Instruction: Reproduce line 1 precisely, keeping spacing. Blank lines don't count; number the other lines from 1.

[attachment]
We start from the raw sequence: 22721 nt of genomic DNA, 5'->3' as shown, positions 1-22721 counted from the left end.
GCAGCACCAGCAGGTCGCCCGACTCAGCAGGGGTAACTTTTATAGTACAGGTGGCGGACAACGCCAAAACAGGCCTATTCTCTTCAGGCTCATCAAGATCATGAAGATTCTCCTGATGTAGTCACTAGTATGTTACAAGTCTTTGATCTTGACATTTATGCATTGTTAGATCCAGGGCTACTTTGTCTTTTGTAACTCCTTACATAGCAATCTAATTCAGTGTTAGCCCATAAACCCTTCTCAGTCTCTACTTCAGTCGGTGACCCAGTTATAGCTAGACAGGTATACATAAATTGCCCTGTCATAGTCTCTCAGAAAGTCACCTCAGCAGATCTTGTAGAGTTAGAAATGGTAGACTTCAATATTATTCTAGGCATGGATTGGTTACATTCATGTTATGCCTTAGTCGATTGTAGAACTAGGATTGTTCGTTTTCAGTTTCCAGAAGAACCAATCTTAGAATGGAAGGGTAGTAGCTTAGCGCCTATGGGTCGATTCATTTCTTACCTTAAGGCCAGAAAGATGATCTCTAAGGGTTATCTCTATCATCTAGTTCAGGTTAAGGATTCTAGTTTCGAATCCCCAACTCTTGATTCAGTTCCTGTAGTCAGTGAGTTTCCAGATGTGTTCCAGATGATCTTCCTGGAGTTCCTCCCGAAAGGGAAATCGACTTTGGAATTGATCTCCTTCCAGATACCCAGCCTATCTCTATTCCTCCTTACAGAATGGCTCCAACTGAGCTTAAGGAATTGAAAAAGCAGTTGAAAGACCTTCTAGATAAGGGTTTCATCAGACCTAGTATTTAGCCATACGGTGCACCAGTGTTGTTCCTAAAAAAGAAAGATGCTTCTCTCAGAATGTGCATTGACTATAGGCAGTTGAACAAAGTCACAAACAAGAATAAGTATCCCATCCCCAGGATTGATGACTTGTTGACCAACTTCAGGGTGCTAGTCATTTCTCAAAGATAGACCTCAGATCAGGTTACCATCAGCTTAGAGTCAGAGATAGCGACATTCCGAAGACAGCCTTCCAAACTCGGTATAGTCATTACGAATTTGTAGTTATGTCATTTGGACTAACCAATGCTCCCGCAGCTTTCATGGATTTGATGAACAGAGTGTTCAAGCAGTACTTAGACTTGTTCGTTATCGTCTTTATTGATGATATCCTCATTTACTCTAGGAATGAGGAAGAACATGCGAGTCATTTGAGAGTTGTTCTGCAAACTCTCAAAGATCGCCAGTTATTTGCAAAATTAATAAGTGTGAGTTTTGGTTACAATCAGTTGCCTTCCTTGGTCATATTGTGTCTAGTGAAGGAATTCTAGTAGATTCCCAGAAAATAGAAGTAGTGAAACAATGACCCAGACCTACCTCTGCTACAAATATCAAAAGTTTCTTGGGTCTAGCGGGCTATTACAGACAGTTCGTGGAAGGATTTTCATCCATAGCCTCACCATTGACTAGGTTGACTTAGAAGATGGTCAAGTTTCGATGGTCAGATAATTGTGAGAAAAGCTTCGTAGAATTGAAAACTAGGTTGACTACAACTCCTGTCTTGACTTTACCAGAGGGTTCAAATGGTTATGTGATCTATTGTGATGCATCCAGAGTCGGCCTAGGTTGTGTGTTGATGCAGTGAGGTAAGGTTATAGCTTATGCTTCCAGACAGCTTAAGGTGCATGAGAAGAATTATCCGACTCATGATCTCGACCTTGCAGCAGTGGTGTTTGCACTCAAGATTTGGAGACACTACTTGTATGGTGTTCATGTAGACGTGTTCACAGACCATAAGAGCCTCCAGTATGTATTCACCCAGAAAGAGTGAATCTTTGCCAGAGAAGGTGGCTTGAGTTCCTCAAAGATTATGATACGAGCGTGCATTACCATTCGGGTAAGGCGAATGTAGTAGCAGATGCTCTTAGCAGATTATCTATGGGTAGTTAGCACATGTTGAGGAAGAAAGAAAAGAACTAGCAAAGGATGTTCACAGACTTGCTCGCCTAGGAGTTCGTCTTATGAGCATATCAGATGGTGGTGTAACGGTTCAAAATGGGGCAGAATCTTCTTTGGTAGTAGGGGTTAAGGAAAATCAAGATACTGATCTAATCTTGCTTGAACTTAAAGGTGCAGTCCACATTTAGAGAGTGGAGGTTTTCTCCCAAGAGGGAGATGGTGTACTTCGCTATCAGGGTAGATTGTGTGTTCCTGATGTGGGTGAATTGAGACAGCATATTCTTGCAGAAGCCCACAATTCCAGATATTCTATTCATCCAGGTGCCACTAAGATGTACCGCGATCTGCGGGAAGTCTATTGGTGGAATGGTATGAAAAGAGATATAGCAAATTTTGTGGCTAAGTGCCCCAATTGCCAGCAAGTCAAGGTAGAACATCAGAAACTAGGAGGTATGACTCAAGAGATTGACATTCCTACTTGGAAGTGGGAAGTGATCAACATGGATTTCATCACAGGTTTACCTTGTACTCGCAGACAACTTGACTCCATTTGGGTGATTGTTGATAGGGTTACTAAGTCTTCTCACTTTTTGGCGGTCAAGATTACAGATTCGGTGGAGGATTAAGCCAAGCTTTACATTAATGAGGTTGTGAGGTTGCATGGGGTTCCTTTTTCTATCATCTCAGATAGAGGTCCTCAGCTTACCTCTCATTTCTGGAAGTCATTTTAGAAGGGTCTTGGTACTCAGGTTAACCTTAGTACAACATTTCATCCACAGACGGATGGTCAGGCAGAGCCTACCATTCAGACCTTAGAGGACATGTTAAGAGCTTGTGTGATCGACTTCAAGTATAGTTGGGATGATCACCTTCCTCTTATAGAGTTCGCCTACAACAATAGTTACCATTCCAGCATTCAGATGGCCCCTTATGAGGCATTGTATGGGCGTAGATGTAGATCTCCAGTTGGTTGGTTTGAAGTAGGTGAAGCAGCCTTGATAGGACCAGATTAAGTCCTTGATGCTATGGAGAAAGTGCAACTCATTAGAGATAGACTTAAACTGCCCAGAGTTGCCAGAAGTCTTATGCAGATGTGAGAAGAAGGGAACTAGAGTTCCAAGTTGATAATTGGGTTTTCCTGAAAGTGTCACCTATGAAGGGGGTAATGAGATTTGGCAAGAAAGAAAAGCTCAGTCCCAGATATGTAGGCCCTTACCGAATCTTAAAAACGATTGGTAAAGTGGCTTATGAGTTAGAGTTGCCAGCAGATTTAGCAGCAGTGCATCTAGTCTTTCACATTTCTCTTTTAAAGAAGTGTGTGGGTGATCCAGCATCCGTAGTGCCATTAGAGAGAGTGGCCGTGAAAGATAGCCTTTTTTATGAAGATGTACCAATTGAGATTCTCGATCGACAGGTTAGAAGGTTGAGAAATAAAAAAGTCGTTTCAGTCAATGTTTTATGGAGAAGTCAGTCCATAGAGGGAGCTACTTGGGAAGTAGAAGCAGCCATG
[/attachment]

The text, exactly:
We start from the raw sequence: 22721 nt of genomic DNA, 5'->3' as shown, positions 1-22721 counted from the left end.